Updates to a released branch

Patches to individual components are generally done on the master branch of their respective projects and given component versions.

Once released, these component versions are integrated into charts, the version field of the Chart.yaml for the chart is updated, and a new point release of the helm-charts repo is created on the cord-#.# branch.

All patches on a released branch of the helm-charts and automation-tools repos should be SemVer release versions, not development versions.

Documentation updates are less strict, with changes within the repo or to git_refs happening on the patch branch as needed.

Details of the release process

To create a new version, the version string is updated in the language or framework specific method. For most of CORD, a file named VERSION is created in the root of the git repository and contains a single line with the version string. Once a commit has been merged to a branch that changes the released version number, the version number is added as a git tag on the repo.

During development, the version is usually set to a development value, such as 6.0.0.dev1. There can be multiple patchsets using the same non-release development version, and these versions don't create git tags on merge.

As it's confusing to have multiple git commits that contain the same released version string in the VERSION file, Jenkins jobs have been put in place to prevent this from happening. The implementation is as follows:

  • When a patchset is submitted to Gerrit, the tag-collision Jenkins job runs. This checks that the version string in VERSION is does not already exist as a git tag, and rejects any patchsets that have duplicate released versions. It ignores development and non-SemVer version strings.

    This job also checks that if a released version number is used, any Dockerfile parent images are also using a fixed parent version, to better ensure repeatability of the image builds.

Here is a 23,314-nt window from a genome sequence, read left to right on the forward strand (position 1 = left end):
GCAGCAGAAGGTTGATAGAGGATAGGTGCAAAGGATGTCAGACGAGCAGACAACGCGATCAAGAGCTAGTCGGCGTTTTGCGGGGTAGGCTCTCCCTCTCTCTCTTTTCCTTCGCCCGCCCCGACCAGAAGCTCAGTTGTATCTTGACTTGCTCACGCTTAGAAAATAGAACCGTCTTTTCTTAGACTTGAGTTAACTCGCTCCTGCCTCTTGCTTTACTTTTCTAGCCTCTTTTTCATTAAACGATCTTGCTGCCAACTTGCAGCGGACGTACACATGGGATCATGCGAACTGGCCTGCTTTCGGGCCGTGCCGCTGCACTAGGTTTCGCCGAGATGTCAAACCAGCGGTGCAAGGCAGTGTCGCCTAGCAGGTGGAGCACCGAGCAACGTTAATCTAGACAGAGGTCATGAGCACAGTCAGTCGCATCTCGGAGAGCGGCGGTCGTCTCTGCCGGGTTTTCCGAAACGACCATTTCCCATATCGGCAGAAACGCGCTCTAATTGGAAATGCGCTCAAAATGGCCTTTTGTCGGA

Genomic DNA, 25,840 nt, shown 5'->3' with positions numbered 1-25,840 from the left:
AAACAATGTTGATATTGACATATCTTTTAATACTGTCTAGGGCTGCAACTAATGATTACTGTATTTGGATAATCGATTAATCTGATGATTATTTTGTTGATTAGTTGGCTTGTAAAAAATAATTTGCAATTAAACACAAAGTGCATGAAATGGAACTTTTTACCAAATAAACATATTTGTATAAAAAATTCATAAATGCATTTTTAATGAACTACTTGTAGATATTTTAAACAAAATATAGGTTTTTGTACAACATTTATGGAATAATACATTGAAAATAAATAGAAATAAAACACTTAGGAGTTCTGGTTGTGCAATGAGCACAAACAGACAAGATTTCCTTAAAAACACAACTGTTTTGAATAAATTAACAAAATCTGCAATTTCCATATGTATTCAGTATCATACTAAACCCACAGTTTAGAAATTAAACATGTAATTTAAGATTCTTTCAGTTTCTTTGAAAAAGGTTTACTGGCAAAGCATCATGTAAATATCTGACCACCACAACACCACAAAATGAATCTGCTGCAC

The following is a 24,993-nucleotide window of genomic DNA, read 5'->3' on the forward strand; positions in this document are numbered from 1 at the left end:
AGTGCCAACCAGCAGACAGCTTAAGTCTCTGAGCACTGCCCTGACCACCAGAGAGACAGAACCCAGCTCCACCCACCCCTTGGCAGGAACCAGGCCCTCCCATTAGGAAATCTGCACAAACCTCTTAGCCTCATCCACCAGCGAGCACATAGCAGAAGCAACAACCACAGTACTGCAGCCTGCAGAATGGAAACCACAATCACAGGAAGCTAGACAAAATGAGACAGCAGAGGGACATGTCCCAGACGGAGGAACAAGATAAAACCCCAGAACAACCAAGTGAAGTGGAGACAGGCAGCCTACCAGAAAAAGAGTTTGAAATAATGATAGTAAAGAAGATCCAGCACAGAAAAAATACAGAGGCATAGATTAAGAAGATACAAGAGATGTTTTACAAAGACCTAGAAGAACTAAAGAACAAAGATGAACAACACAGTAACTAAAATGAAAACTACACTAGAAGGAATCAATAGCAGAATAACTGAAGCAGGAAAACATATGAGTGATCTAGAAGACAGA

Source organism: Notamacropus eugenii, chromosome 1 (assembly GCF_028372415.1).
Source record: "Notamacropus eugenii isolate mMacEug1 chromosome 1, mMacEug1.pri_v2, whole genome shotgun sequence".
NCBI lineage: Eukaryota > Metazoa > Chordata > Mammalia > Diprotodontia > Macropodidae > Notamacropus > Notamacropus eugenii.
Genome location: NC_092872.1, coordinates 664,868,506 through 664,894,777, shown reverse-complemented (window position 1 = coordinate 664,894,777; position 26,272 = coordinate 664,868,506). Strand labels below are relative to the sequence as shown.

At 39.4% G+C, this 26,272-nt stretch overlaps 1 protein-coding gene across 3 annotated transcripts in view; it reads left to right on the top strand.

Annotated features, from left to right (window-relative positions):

• Once the patchset is approved and merged, the version-tag Jenkins job runs. If the patchset uses a SemVer released version, additional checks are performed and if they pass a git tag is created on the git repo pointing to the commit.

    Once the tag is created, if there are Docker images that need to be created from the commit, the publish-imagebuilder job runs and creates tagged images corresponding to the git tags and branches and pushes them to Docker Hub.

Git history is public so it shouldn't be rewritten to abandon already merged commits, which means that there's not a way to un-release a version.

Reverting a commit leaves it in the git history, so if a broken version is released the correct action is to create a new fixed version, not try to fix the already released version.


Patchsets fail job after rebasing

If you've rebased your patchset onto a released version, the VERSION file may be at a released version, which violates the "no two patchsets can contain the same released version". For example, an error like this:

Version string '1.0.1' found in 'VERSION' is a SemVer released version!
ERROR: Duplicate tag: 1.0.1

Means that when you rebased your code, it found a 1.0.1 in the VERSION file, which violates the "two commits can't have the same version" policy.

To fix this issue, you would change the contents of the VERSION file to either increment to a dev version (ex: 1.0.2.dev1) or a release version (ex: 1.0.2) and resubmit your patchset.